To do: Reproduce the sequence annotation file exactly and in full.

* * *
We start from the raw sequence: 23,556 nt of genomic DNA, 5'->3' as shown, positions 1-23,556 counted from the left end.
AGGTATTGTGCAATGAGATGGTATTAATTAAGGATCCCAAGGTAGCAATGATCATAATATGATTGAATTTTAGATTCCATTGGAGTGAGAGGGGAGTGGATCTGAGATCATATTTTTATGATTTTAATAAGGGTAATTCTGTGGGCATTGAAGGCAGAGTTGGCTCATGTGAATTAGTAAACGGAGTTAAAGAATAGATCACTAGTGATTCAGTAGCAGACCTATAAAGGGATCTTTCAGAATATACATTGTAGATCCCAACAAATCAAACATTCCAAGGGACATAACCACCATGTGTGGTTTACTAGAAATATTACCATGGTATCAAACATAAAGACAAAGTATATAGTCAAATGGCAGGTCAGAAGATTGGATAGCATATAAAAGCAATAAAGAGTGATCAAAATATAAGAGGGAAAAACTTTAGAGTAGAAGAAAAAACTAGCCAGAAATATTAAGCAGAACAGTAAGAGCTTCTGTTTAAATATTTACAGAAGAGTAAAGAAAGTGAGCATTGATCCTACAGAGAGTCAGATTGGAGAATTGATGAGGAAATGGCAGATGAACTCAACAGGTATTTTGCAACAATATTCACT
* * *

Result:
We start from the raw sequence: 23,556 nt of genomic DNA, 5'->3' as shown, positions 1-23,556 counted from the left end.
AGGTATTGTGCAATGAGATGGTATTAATTAAGGATCCCAAGGTAGCAATGATCATAATATGATTGAATTTTAGATTCCATTGGAGTGAGAGGGGAGTGGATCTGAGATCATATTTTTATGATTTTAATAAGGGTAATTCTGTGGGCATTGAAGGCAGAGTTGGCTCATGTGAATTAGTAAACGGAGTTAAAGAATAGATCACTAGTGATTCAGTAGCAGACCTATAAAGGGATCTTTCAGAATATACATTGTAGATCCCAACAAATCAAACATTCCAAGGGACATAACCACCATGTGTGGTTTACTAGAAATATTACCATGGTATCAAACATAAAGACAAAGTATATAGTCAAATGGCAGGTCAGAAGATTGGATAGCATATAAAAGCAATAAAGAGTGATCAAAATATAAGAGGGAAAAACTTTAGAGTAGAAGAAAAAACTAGCCAGAAATATTAAGCAGAACAGTAAGAGCTTCTGTTTAAATATTTACAGAAGAGTAAAGAAAGTGAGCATTGATCCTACAGAGAGTCAGATTGGAGAATTGATGAGGAAATGGCAGATGAACTCAACAGGTATTTTGCAACAATATTCACT